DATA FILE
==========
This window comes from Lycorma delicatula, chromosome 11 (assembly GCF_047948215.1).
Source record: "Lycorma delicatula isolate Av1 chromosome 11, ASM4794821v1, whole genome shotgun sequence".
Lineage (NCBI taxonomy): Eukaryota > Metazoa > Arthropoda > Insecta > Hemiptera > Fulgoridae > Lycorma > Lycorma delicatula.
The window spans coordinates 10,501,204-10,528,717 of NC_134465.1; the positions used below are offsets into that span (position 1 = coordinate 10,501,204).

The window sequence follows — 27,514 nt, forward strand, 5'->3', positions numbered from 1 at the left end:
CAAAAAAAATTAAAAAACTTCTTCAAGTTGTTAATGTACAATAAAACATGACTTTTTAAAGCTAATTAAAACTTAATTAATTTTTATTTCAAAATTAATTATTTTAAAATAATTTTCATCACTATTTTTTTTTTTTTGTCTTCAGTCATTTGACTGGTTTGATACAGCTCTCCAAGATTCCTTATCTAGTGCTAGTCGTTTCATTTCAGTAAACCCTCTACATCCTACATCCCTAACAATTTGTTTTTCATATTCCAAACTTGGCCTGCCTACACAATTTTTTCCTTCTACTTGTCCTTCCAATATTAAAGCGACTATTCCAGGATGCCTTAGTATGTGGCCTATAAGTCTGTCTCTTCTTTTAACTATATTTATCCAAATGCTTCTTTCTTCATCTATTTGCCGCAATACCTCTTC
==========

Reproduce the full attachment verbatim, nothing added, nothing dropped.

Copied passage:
This window comes from Lycorma delicatula, chromosome 11 (assembly GCF_047948215.1).
Source record: "Lycorma delicatula isolate Av1 chromosome 11, ASM4794821v1, whole genome shotgun sequence".
Lineage (NCBI taxonomy): Eukaryota > Metazoa > Arthropoda > Insecta > Hemiptera > Fulgoridae > Lycorma > Lycorma delicatula.
The window spans coordinates 10,501,204-10,528,717 of NC_134465.1; the positions used below are offsets into that span (position 1 = coordinate 10,501,204).

The window sequence follows — 27,514 nt, forward strand, 5'->3', positions numbered from 1 at the left end:
CAAAAAAAATTAAAAAACTTCTTCAAGTTGTTAATGTACAATAAAACATGACTTTTTAAAGCTAATTAAAACTTAATTAATTTTTATTTCAAAATTAATTATTTTAAAATAATTTTCATCACTATTTTTTTTTTTTTGTCTTCAGTCATTTGACTGGTTTGATACAGCTCTCCAAGATTCCTTATCTAGTGCTAGTCGTTTCATTTCAGTAAACCCTCTACATCCTACATCCCTAACAATTTGTTTTTCATATTCCAAACTTGGCCTGCCTACACAATTTTTTCCTTCTACTTGTCCTTCCAATATTAAAGCGACTATTCCAGGATGCCTTAGTATGTGGCCTATAAGTCTGTCTCTTCTTTTAACTATATTTATCCAAATGCTTCTTTCTTCATCTATTTGCCGCAATACCTCTTC